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GM Threatens To Sue Canadian Union Over Super Bowl Ad

A Canadian auto workers union took out an attack ad against GM during the Super Bowl on Canadian cable TV networks, and GM is not happy.

GM Threatens To Sue Canadian Union Over Super Bowl Ad

General Motors is threatening to sue its Canadian auto workers union over a controversial Super Bowl ad that ran last Sunday.

GM isi having a tough time up in Canada these days ever since announcing the closure of its plant on Oshawa, Ontario. What was once a darling company has now turned into a real villain, with both Unifor and the United Auto Workers (UAW) unions calling for a boycott of GM products made in Mexico instead of Canada.

The political strife has gotten so heated that Unifor decided to run an ad during the Super Bowl on Canadian networks that lambasted GM for the Oshawa plant closure. It criticized GM’s decision to move production of vehicles from Canada to Mexico and jabbed the automaker over the $10.8 billion bailout that the Canadian government provided during the 2008 financial crisis.

Called "GM Leaves Canadians Out in the Cold," the 30-second ad paints a pretty grim picture of GM’s corporate greed. "GM, you may have forgotten our generosity, but we'll never forget your greed," the ad concludes.

GM’s Oshawa plant currently builds the Cadillac XTS, Chevy Impala, and both Silverado and GMC Sierra pickups. It employs roughly 2,600 blue collar workers and its loss would devastate the local economy.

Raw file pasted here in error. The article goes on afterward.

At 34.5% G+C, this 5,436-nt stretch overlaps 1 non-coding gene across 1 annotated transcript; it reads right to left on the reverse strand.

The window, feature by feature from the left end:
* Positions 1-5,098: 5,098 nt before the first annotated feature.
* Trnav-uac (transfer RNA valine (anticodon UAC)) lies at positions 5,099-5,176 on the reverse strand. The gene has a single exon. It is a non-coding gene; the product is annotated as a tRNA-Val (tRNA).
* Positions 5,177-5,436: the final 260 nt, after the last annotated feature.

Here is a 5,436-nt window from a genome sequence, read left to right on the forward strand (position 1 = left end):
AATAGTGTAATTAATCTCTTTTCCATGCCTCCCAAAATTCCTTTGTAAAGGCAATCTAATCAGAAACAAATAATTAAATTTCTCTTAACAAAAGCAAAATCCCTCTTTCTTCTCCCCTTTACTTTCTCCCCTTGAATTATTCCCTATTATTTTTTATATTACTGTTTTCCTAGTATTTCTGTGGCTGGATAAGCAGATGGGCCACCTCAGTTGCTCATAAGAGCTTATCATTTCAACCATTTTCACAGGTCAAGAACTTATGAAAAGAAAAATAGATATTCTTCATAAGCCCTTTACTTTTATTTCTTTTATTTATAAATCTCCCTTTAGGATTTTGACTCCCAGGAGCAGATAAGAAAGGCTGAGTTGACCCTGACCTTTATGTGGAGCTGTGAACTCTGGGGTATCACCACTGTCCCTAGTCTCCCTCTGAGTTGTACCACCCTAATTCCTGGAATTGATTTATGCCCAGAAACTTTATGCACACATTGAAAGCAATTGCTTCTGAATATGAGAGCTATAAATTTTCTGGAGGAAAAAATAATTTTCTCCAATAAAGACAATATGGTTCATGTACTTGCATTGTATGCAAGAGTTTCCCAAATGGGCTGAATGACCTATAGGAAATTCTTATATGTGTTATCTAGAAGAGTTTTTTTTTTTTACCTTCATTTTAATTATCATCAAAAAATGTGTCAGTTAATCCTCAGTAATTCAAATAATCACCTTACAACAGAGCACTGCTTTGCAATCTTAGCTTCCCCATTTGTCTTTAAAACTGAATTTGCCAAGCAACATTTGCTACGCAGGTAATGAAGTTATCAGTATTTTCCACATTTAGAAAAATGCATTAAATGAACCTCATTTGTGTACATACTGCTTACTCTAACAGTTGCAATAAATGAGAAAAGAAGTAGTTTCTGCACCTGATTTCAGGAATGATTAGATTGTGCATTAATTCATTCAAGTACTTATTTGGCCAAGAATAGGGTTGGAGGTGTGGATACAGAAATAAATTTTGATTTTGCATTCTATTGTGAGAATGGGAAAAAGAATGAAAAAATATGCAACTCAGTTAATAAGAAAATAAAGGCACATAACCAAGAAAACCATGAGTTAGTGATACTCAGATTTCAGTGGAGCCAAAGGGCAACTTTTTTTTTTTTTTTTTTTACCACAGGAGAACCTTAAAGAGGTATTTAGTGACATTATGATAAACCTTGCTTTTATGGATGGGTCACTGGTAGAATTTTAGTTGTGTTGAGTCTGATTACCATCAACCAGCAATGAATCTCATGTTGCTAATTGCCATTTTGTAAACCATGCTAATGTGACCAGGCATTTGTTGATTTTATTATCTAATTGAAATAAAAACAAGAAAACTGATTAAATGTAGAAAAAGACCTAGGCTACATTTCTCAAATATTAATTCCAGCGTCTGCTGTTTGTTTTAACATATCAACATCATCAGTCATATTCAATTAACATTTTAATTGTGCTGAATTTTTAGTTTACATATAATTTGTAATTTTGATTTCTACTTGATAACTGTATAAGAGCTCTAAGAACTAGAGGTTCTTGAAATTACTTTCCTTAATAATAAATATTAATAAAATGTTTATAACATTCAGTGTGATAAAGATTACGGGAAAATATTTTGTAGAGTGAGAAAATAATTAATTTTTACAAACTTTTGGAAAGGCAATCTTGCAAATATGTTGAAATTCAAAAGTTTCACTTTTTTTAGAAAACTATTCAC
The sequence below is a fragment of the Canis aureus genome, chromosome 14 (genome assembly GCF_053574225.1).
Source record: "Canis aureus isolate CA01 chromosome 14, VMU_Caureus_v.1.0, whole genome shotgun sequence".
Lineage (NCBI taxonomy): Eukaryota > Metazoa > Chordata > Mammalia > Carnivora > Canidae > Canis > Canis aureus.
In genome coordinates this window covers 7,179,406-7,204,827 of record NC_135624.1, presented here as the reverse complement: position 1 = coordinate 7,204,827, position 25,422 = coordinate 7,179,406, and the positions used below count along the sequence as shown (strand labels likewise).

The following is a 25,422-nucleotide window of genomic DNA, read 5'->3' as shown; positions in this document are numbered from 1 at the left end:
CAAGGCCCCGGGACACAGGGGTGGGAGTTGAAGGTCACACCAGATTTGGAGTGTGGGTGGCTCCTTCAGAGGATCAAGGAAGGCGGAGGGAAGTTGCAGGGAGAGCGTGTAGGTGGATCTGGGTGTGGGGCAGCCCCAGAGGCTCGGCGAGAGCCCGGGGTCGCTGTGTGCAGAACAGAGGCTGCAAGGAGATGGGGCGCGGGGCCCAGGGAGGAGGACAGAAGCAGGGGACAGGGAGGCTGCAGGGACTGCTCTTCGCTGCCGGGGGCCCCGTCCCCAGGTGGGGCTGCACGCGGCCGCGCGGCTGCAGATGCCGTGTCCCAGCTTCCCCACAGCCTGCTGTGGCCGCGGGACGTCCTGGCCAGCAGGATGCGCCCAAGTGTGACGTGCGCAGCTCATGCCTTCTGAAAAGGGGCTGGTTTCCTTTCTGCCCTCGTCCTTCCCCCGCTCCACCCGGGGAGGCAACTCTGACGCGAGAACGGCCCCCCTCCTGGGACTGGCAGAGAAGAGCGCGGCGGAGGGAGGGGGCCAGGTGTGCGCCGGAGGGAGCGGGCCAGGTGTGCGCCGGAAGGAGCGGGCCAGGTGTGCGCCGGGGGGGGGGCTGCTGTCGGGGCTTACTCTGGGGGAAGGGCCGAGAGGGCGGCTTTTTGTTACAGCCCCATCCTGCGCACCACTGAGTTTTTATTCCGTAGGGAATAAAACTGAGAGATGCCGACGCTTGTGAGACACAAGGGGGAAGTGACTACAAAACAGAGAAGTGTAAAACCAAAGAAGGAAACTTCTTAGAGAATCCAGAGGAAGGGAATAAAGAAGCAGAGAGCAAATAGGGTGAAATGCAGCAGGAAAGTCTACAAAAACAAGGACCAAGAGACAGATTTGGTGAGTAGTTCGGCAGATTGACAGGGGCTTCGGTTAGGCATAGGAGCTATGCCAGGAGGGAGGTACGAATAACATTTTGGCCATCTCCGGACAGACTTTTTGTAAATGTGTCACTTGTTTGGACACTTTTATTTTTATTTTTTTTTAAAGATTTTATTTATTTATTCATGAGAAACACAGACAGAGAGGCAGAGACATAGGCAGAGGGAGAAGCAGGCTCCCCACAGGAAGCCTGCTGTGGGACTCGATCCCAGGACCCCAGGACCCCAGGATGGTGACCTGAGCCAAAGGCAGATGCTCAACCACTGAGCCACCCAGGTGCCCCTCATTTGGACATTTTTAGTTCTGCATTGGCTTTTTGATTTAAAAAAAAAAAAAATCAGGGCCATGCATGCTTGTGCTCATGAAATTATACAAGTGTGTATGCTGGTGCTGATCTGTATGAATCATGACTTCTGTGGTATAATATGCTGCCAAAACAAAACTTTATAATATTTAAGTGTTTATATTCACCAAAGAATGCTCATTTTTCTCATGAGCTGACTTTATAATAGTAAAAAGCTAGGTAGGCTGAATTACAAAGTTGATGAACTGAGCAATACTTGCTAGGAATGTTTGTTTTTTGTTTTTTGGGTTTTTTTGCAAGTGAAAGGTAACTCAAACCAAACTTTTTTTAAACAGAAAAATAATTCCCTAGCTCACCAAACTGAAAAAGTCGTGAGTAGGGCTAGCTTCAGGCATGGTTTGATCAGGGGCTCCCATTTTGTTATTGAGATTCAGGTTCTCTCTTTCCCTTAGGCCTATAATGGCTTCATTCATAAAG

RELATED: GM CUTS SEVERAL VEHICLES FROM LINEUP AS THEY CLOSE MULTIPLE PLANTS

However, GM is not happy about the Super Bowl ad. According to Autoblog, GM Canada sent Unifor President Jerry Dias a cease and desist letter stating that the ad sent a deliberately false message to Canadians.

"Unifor knows that GM Canada repaid its 2009 loans in full, and that the restructured GM fulfilled all the terms of its agreements with the Canadian government many years ago,” GM wrote in a statement. “Since 2009, GM Canada has contributed over $100 billion to the Canadian economy including $8 billion invested into worker pensions."

The letter gave Dias a Saturday deadline to remove the ad. So far, the ad continues to air on Canadian cable television networks and remains up on YouTube, where it has so far gained 280,000 views.

Dias issued his own response to GM’s threats: "We stand by the belief that if GM wants to sell here, then it needs to build here, and we will not be intimidated from sharing that message with Canadians in this ad.”

NEXT: GM REVEALS PLANS TO SHUT DOWN MULTIPLE NORTH AMERICAN PLANTS

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